Canada has always been a trading nation. From the early days of fur and fish, to the present, when a remarkable ninety percent of our gross national product is attributable to exports and imports, Canadians have relied on international trade to bolster our economy. A Trading Nation, Michael Hart's brilliantly crafted overview and analysis of the historical foundations of modern Canadian trade policy, is the first survey to address the history of Canadian commercial policy in over fifty years.
Taking the view that to understand the present and better prepare for the future, we must first comprehend the past, Hart skilfully guides readers through more than three centuries of Canadian trade history. His engaging narrative explains how Canadians, who currently enjoy one of the highest standards of living in the world, have largely come to accept that a country that derives much of its wealth from international commerce has much to gain from an open, well-ordered international economy. Close attention to trade and related economic policy choices, he argues, is crucial if Canada intends to adapt to the challenges of the new globalized economy.
This bold and original study is a tour de force, evocative of Harold Innis's and Donald Creighton's pioneering works in the history of the nation. Hart’s experience as an active trade negotiator is reflected throughout this accessible and lively book. A Trading Nation is destined to become a classic of Canadian historical, economic, and political studies.
- 2003, Short-listed - Dafoe Book Prize, J.W. Dafoe Foundation
- 2003, Short-listed - Donald Smiley Book Prize, Canadian Political Science Association
- 2002, Short-listed - Donner Prize, Donner Foundation
- 2003, Short-listed - Doug Purvis Memorial Prize, Canadian Economics Association
- 2002, Winner - Outstanding Academic Title, Choice Magazine
This book is the long-awaited, first modern, comprehensive history of Canadian trade policy ... It is an impressive and masterful work, which shows Michael Hart, the well-trained historian and veteran policy practitioner, at his intellectual best. It is not surprising that the book has attracted strong endorsements from the leading trade scholars.
This book is accessible to the non-specialist, detailed without being tedious, far-reaching in its relevance, chock-a-block with definite opinions, and full of provocative prescriptions.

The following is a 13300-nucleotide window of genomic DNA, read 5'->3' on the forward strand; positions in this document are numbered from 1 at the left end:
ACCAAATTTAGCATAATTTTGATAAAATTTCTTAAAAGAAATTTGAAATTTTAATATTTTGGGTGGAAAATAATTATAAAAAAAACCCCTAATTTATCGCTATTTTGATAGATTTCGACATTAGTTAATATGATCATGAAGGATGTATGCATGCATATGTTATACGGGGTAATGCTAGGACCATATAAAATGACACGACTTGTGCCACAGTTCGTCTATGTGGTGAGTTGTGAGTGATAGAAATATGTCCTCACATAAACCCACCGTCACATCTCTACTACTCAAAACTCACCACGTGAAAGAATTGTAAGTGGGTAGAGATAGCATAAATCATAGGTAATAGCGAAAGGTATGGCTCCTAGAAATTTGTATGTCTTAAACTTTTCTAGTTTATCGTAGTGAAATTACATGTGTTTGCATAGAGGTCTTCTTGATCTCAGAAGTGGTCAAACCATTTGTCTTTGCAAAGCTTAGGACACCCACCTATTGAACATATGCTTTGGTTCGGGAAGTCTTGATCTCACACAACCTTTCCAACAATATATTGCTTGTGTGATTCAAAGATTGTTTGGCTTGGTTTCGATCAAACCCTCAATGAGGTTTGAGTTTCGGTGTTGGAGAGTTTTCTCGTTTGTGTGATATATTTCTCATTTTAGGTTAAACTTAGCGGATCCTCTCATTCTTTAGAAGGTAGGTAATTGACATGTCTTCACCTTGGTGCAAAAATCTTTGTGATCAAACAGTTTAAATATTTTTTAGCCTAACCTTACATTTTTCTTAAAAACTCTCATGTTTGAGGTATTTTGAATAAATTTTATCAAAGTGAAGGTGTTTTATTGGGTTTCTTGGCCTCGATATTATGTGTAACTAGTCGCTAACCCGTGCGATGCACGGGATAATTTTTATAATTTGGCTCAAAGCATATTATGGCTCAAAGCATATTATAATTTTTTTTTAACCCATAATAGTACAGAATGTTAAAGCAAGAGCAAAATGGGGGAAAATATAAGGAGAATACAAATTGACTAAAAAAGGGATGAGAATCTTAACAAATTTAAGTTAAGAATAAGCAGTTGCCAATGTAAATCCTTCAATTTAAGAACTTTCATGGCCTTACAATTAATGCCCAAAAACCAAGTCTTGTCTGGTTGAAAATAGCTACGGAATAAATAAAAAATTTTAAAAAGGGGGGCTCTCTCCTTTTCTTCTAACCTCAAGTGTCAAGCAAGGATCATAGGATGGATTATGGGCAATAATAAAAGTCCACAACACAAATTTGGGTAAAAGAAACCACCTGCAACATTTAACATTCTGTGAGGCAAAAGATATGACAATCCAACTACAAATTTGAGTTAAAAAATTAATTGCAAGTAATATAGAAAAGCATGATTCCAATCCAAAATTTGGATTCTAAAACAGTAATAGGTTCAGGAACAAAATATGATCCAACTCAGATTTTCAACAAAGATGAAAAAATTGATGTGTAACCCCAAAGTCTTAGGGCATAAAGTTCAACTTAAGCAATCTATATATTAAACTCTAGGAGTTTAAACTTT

This book, by one of Canada’s most important practitioners and scholars of trade diplomacy, illuminates anew a key aspect of Canada’s heart and soul -- its calling as a trading nation.
[An] impressive and comprehensive history of Canada’s trade policy.
Written by someone who has been an active trade negotiator as well a teacher and writer on the subject (an unusual combination), this first-rate volume presents all there is to know about the history, recent evolution, and future prospects of trade policy in Canada.
An elegant and scholarly account of one of the most contentious issues in Canadian politics. [Hart] is not a polemicist but he leaves little doubt that the evolution of Canada’s trade policies reflects an honest attempt to maximize Canada’s advantages while acknowledging the dictates and constraints of our geography.
[Michael Hart] has given Canadians a remarkably complete survey of the history and political economy of Canadian trade policy. This fills a gap in the shelves of serious analysis of trade issues and should be high on the reading list of students and practitioners alike.
Over the past three centuries foreign trade has been a major contributor to Canada’s prosperity. Governments in Canada had to be concerned about trade disputes long before we had full control of foreign relations. Michael Hart ... has here written a definitive history of our experience.
A tour de force, written and organized with great clarity, elegance, and insight, and ... destined to become the standard reference work on the history of Canadian trade policy.
Hart’s book is unique, important, and original. Better still, it is attractively written for a large public, from students to the educated reader.
Maps and Tables
1. Trade Policy and Economic Development
2. The Old Mercantilism
3. Reciprocity and Preferences: Early Nationhood
4. War, Depression, and Revolution: Canadian Trade Policy Drifts
5. Multilateral Dreams
6. Continental Realities
7. The Structure of Protection and Its Impact
8. Professionalism and Nationalism: The Diefenbaker Years
9. Nationalism and Pragmatism: The Pearson Years
10. Reviews and Options: The Trudeau Years
11. The GATT Shall Provide: Canada at the Tokyo Round
12. The Twilight of the National Policy
13. Full Circle: The New Reciprocity
14. The New Multilateralism: Canada at the Uruguay Round
15. Canada in a Globally Integrated Economy
16. From a Trading Nation to a Nation of Traders
Glossary of Trade and Related Terms
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